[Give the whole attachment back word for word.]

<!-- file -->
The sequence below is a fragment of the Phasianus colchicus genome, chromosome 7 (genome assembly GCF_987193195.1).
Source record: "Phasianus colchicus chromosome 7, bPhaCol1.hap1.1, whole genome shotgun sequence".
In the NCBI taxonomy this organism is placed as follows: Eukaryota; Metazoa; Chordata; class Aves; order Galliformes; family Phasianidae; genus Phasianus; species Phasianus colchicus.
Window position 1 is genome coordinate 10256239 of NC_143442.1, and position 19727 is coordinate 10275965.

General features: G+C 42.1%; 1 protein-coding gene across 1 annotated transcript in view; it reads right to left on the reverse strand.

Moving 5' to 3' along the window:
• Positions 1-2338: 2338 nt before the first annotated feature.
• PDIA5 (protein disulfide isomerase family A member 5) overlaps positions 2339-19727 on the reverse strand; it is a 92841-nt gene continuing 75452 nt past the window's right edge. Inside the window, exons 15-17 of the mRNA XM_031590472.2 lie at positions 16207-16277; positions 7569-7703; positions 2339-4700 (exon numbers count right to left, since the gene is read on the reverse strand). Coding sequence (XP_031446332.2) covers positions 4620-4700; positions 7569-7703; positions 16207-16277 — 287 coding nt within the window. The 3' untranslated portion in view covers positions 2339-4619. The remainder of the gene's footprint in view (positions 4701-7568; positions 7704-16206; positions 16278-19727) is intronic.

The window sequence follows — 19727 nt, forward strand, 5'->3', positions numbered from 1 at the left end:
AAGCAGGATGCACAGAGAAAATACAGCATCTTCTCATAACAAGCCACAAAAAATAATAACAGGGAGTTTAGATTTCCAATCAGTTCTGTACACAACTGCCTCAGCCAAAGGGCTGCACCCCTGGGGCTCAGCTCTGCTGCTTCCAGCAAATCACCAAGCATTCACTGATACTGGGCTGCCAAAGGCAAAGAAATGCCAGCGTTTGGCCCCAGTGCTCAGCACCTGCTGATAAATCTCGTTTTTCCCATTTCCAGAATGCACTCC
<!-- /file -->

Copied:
The sequence below is a fragment of the Phasianus colchicus genome, chromosome 7 (genome assembly GCF_987193195.1).
Source record: "Phasianus colchicus chromosome 7, bPhaCol1.hap1.1, whole genome shotgun sequence".
In the NCBI taxonomy this organism is placed as follows: Eukaryota; Metazoa; Chordata; class Aves; order Galliformes; family Phasianidae; genus Phasianus; species Phasianus colchicus.
Window position 1 is genome coordinate 10256239 of NC_143442.1, and position 19727 is coordinate 10275965.

General features: G+C 42.1%; 1 protein-coding gene across 1 annotated transcript in view; it reads right to left on the reverse strand.

Moving 5' to 3' along the window:
• Positions 1-2338: 2338 nt before the first annotated feature.
• PDIA5 (protein disulfide isomerase family A member 5) overlaps positions 2339-19727 on the reverse strand; it is a 92841-nt gene continuing 75452 nt past the window's right edge. Inside the window, exons 15-17 of the mRNA XM_031590472.2 lie at positions 16207-16277; positions 7569-7703; positions 2339-4700 (exon numbers count right to left, since the gene is read on the reverse strand). Coding sequence (XP_031446332.2) covers positions 4620-4700; positions 7569-7703; positions 16207-16277 — 287 coding nt within the window. The 3' untranslated portion in view covers positions 2339-4619. The remainder of the gene's footprint in view (positions 4701-7568; positions 7704-16206; positions 16278-19727) is intronic.

The window sequence follows — 19727 nt, forward strand, 5'->3', positions numbered from 1 at the left end:
AAGCAGGATGCACAGAGAAAATACAGCATCTTCTCATAACAAGCCACAAAAAATAATAACAGGGAGTTTAGATTTCCAATCAGTTCTGTACACAACTGCCTCAGCCAAAGGGCTGCACCCCTGGGGCTCAGCTCTGCTGCTTCCAGCAAATCACCAAGCATTCACTGATACTGGGCTGCCAAAGGCAAAGAAATGCCAGCGTTTGGCCCCAGTGCTCAGCACCTGCTGATAAATCTCGTTTTTCCCATTTCCAGAATGCACTCC